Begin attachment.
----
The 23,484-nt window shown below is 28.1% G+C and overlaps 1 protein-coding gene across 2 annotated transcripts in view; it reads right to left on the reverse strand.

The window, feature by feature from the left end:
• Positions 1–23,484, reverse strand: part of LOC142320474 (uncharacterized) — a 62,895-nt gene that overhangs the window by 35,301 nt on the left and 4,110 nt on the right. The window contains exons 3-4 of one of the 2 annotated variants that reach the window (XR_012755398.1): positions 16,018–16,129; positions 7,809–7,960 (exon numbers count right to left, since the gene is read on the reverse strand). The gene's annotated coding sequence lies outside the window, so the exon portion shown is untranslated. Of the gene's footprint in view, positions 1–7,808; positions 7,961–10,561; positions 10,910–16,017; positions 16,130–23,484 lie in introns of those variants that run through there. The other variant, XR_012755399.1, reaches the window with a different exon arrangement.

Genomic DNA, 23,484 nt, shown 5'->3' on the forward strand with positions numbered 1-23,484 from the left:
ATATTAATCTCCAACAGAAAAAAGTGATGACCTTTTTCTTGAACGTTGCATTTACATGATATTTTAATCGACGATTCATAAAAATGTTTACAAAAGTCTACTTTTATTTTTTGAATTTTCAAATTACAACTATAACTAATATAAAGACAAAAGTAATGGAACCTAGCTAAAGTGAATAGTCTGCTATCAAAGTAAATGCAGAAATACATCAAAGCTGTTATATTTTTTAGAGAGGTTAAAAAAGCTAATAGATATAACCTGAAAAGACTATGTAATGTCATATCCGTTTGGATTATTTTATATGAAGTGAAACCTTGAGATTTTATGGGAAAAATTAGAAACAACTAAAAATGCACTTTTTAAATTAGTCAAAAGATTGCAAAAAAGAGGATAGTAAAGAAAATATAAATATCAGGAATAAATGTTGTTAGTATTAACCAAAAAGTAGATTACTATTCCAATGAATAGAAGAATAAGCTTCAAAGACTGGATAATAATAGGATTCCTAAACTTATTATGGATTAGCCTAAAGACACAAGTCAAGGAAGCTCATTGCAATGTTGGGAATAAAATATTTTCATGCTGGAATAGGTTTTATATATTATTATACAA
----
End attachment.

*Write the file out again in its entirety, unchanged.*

The 23,484-nt window shown below is 28.1% G+C and overlaps 1 protein-coding gene across 2 annotated transcripts in view; it reads right to left on the reverse strand.

The window, feature by feature from the left end:
• Positions 1–23,484, reverse strand: part of LOC142320474 (uncharacterized) — a 62,895-nt gene that overhangs the window by 35,301 nt on the left and 4,110 nt on the right. The window contains exons 3-4 of one of the 2 annotated variants that reach the window (XR_012755398.1): positions 16,018–16,129; positions 7,809–7,960 (exon numbers count right to left, since the gene is read on the reverse strand). The gene's annotated coding sequence lies outside the window, so the exon portion shown is untranslated. Of the gene's footprint in view, positions 1–7,808; positions 7,961–10,561; positions 10,910–16,017; positions 16,130–23,484 lie in introns of those variants that run through there. The other variant, XR_012755399.1, reaches the window with a different exon arrangement.

Genomic DNA, 23,484 nt, shown 5'->3' on the forward strand with positions numbered 1-23,484 from the left:
ATATTAATCTCCAACAGAAAAAAGTGATGACCTTTTTCTTGAACGTTGCATTTACATGATATTTTAATCGACGATTCATAAAAATGTTTACAAAAGTCTACTTTTATTTTTTGAATTTTCAAATTACAACTATAACTAATATAAAGACAAAAGTAATGGAACCTAGCTAAAGTGAATAGTCTGCTATCAAAGTAAATGCAGAAATACATCAAAGCTGTTATATTTTTTAGAGAGGTTAAAAAAGCTAATAGATATAACCTGAAAAGACTATGTAATGTCATATCCGTTTGGATTATTTTATATGAAGTGAAACCTTGAGATTTTATGGGAAAAATTAGAAACAACTAAAAATGCACTTTTTAAATTAGTCAAAAGATTGCAAAAAAGAGGATAGTAAAGAAAATATAAATATCAGGAATAAATGTTGTTAGTATTAACCAAAAAGTAGATTACTATTCCAATGAATAGAAGAATAAGCTTCAAAGACTGGATAATAATAGGATTCCTAAACTTATTATGGATTAGCCTAAAGACACAAGTCAAGGAAGCTCATTGCAATGTTGGGAATAAAATATTTTCATGCTGGAATAGGTTTTATATATTATTATACAA